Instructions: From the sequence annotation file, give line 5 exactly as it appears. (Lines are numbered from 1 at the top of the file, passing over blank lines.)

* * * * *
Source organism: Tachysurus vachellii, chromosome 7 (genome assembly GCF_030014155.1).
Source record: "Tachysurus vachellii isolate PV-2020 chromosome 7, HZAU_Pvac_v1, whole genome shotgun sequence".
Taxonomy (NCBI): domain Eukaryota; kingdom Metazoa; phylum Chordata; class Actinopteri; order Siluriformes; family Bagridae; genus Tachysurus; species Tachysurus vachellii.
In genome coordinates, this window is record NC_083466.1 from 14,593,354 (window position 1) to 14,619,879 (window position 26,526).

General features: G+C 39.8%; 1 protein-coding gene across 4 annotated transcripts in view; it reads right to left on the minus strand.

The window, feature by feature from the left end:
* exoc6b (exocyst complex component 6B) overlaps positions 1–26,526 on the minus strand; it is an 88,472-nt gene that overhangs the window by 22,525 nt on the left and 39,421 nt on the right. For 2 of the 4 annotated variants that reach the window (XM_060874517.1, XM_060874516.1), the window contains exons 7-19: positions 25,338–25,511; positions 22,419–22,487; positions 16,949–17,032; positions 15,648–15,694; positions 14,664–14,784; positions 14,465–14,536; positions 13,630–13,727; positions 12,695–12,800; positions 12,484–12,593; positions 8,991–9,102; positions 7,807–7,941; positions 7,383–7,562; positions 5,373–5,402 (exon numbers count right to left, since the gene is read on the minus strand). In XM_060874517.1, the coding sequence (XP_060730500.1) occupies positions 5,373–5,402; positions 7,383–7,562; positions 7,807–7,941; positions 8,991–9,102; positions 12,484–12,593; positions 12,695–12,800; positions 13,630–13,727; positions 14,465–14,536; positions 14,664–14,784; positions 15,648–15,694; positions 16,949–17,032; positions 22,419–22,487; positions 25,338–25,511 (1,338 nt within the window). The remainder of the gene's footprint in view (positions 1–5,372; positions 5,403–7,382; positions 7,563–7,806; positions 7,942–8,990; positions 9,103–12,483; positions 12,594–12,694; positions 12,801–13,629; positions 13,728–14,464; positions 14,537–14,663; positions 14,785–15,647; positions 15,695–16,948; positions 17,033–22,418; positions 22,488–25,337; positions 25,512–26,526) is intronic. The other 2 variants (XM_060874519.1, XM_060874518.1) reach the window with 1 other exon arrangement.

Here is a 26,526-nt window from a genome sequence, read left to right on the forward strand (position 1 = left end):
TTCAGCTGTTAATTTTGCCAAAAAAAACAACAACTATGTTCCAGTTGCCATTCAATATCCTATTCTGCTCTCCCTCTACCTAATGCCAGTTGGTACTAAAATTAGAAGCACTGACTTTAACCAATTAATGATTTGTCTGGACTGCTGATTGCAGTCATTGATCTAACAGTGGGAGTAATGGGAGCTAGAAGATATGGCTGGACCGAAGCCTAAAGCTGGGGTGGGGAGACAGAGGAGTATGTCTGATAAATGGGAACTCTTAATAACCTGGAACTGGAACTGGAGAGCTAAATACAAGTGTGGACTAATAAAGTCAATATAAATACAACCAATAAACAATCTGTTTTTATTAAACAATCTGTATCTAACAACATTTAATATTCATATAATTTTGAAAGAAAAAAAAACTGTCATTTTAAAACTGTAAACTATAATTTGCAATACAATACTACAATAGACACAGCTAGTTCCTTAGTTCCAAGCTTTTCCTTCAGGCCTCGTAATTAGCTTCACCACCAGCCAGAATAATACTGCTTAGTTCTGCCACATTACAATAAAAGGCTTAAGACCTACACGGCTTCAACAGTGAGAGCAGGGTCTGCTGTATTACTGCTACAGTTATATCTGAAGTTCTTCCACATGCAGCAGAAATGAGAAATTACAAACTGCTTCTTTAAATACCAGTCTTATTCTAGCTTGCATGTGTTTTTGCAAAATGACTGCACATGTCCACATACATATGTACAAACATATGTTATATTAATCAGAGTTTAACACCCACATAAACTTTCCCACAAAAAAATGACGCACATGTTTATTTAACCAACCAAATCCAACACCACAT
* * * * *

General features: G+C 39.8%; 1 protein-coding gene across 4 annotated transcripts in view; it reads right to left on the minus strand.